Stiftung Warentest is a German consumer organisation, similar to Which? in the UK. And the ADAC is Europe’s largest motoring organisation, equivalent to the UK’s AA and RAC. Their tests include a frontal impact at 40mph and an 18mph side impact. However, only 50% of the Stiftung Warentest and ADAC’s overall score is based on how the seat performs in crash tests. The other 50% goes to user friendliness. So even though a seat may be very safe, it can still get a low score if they decide it is difficult to install for example, or if the cover is hard to remove.
The Swedish Plus Test is the strictest car seat test in the world and the only one to measure the loads that the child’s neck is subjected to during a crash. In a forward facing seat the loads on the child’s neck will always be higher than the safe minimum, so only rear facing car seats can pass the Plus Test.
When choosing a new seat for your child try to avoid the cheaper brands that have only passed the barest minimum. When it comes to car seats, you really do get what you pay for.
All in all I was very disappointed and I left the store terrified of what I could have walked out with had I actually known nothing what so ever about car seats. 😦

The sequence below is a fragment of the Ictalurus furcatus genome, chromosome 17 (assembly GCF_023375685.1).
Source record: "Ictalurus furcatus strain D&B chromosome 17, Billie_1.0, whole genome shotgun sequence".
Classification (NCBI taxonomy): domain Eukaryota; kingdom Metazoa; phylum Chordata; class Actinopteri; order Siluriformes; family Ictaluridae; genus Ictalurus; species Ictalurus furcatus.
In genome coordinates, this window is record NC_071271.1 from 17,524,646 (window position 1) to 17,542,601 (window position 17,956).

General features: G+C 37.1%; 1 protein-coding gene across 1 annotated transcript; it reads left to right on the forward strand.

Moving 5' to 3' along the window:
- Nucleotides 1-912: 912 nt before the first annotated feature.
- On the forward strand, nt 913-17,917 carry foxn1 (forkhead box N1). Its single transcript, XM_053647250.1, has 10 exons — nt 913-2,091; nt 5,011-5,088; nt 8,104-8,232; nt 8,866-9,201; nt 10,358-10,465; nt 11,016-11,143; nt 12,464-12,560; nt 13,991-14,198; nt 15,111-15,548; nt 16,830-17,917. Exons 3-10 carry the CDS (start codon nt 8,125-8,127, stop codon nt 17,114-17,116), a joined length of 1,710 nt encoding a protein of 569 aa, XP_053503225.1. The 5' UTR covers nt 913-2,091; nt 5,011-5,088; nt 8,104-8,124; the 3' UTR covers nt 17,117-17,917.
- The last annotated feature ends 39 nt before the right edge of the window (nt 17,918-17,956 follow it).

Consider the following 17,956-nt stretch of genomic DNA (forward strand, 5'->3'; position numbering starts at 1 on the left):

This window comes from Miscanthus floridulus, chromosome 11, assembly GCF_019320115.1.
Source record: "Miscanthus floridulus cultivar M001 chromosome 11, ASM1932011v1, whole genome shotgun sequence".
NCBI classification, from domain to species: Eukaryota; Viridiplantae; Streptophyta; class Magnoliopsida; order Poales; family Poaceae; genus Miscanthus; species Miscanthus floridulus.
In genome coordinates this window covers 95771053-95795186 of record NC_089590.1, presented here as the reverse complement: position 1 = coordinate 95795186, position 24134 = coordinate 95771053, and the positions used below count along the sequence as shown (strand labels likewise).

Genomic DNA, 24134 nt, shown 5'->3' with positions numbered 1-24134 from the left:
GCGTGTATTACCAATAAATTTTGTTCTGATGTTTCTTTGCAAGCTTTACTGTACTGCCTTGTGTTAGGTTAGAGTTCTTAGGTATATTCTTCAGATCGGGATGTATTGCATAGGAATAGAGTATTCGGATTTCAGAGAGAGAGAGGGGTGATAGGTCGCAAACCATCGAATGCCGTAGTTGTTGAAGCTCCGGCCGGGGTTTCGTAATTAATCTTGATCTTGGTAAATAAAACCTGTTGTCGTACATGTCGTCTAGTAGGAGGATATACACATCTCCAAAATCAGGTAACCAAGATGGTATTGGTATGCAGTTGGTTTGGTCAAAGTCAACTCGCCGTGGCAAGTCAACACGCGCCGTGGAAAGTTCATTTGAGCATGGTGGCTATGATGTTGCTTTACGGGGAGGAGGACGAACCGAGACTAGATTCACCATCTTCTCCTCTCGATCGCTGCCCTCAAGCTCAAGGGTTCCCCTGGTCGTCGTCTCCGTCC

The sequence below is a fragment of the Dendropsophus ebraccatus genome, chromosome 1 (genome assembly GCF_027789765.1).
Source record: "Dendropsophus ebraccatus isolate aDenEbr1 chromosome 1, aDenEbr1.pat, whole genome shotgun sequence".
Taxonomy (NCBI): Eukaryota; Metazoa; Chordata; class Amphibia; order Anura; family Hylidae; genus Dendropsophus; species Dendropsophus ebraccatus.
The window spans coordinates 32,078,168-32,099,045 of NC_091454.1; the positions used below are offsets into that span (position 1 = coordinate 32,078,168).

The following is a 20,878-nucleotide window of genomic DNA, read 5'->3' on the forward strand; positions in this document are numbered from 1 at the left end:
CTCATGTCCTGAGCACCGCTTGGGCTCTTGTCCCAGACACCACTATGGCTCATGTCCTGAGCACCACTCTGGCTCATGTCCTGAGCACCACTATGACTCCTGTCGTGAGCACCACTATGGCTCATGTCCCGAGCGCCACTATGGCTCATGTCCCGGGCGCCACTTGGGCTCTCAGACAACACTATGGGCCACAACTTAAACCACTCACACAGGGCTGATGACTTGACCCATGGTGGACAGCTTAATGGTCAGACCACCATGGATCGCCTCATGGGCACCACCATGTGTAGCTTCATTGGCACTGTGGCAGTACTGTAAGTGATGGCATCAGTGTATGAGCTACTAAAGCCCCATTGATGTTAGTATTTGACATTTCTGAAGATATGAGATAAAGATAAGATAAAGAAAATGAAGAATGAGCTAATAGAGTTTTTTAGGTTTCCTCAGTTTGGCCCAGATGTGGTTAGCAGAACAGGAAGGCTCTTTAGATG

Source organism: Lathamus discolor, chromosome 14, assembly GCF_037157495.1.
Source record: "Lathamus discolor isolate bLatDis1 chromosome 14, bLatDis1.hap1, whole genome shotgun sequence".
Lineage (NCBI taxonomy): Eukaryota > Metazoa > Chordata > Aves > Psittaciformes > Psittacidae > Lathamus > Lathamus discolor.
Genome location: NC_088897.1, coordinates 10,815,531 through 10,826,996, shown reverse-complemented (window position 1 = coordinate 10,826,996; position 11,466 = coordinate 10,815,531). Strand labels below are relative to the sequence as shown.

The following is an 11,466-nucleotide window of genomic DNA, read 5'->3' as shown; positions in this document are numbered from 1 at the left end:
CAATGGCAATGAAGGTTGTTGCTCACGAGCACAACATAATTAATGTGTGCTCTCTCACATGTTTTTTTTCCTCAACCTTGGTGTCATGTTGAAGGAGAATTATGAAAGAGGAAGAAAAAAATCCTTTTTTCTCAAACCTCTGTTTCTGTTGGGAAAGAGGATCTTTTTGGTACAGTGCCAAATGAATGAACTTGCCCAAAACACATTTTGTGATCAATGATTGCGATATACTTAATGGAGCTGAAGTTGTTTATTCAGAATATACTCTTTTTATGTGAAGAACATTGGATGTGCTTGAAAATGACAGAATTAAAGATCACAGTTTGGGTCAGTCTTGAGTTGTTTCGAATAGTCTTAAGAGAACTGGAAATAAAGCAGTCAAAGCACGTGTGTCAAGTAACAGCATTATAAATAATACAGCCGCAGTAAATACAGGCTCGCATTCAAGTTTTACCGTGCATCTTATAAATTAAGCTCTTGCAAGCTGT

I’m disappointed that this store obviously can not have had proper up to date training for their staff regarding extended rear facing and it’s benefits.
The ill advice I received on several questions is not good at all. The fact that this person didn’t even mention ERF to me at all before I asked and the face she pulled is to me concerning.
As a closing point I wish to share a couple of videos, maybe by seeing them, it will help you understand why we fight so hard for extended rear facing and harnessing to the max.
Children are not little adults. They are tiny, their bones are immature. They are not able to sit secured in the car as if they were an adult. Don’t be in a rush to “upgrade” their car seats, and even worse, don’t think for a second that your child of “7” does not need one.
The law states that all children must travel in the car in an appropriate restraint until they are either 12 years old, or 135cm tall, whichever comes first. Failing to do so can result in a £500 on the spot fine.
Not too long ago I decided to try and switch the kids around in the car. 🙂
As a result, Caitlyn ended up in the ‘Joie’ , and Henry ended up in the ‘BeSafe’.
So this is now how they look in the car, all happy and jolly. 🙂